The Biden-Harris administration continued to provide rental assistance in the American Rescue Plan Act of 2021, and HUD worked closely with the U.S. Department of the Treasury to implement the Emergency Rental Assistance Program. State and local Emergency Rental Assistance (ERA) program grantees have made more than 5.2 million payments to households and spent or committed more than $30 billion in rental and utility assistance, along with other support through the program. In addition, state and local governments have already used Fiscal Recovery Funds provided by the American Rescue Plan to distribute additional rent, mortgage, or utility assistance to more than 700,000 households and provided eviction prevention services to more than 100,000 households in 2021. Thanks to the administration’s consistent promotion of eviction diversion programs, including through multiple eviction prevention summits in 2021, approximately 100 eviction diversion programs are operating nationwide. These measures, coupled with eviction moratoria, stimulus checks, unemployment insurance, and other countervailing measures enacted by jurisdictions nationwide, greatly reduced housing insecurity and helped keep people stably housed during the pandemic.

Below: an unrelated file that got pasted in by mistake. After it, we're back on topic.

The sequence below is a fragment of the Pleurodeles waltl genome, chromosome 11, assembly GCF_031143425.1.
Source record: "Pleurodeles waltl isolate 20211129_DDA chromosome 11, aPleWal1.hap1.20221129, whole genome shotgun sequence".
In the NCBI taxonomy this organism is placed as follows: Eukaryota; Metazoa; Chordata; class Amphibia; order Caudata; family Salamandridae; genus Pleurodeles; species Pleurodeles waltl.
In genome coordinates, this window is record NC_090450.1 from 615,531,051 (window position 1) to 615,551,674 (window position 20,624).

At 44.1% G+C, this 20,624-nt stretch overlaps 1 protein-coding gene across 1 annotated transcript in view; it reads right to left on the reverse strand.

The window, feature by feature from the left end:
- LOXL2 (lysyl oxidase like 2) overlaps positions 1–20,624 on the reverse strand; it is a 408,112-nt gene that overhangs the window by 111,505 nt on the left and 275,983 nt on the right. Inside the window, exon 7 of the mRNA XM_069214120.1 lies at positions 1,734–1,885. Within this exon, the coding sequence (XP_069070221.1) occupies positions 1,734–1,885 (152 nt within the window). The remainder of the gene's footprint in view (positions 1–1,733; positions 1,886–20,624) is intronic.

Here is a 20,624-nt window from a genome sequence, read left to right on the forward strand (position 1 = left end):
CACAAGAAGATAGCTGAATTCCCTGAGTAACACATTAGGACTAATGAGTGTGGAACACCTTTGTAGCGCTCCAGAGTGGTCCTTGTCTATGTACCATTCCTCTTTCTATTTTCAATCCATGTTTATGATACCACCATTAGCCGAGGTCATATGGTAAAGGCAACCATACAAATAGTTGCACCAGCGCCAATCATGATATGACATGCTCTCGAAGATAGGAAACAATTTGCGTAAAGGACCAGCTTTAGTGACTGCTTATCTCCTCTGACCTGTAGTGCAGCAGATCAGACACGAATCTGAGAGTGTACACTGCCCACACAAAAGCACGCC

The Biden-Harris administration’s national mental health strategy
May is Mental Health Awareness Month, and the federal government is raising awareness of the importance of mental health in several ways. In March 2022, the Biden-Harris administration laid out its commitment to addressing the nation’s mental health crisis. Among the various facets of the multipronged federal response to the mental health crisis in the United States, HUD is training housing counselors, housing-based services coordinators, and Fair Housing grantee staff in basic mental health skills. This training is intended to help these workers recognize signs of distress in their clients and connect them with mental health resources.
In 2021, HUD partnered with the U.S. Department of Health and Human Services (HHS) on the Housing and Services Resource Center, which combines a number of federal resources to provide individuals with housing and social services support. In addition to housing support, the Housing and Services Resource Center offers supportive services in behavioral health, personal care, community living, transportation, and other areas. In addition, through this partnership, HHS and HUD are collaborating to offer trainings, webinars, and technical assistance.
HUD’s Supportive Housing Program provides grant funding to state and local governments as well as private and public nonprofit organizations that offer supportive services to help homeless individuals transition to more permanent housing. The program includes supportive services in health, mental health, and substance use for individuals experiencing homelessness. HUD has highlighted the work done by many of these grantees in a series of case studies.
Finally, HUD is raising mental health awareness through a new educational campaign designed to shed light on the housing discrimination faced by people with mental health, intellectual, or developmental disabilities. The campaign will also provide information for those who have faced such discrimination.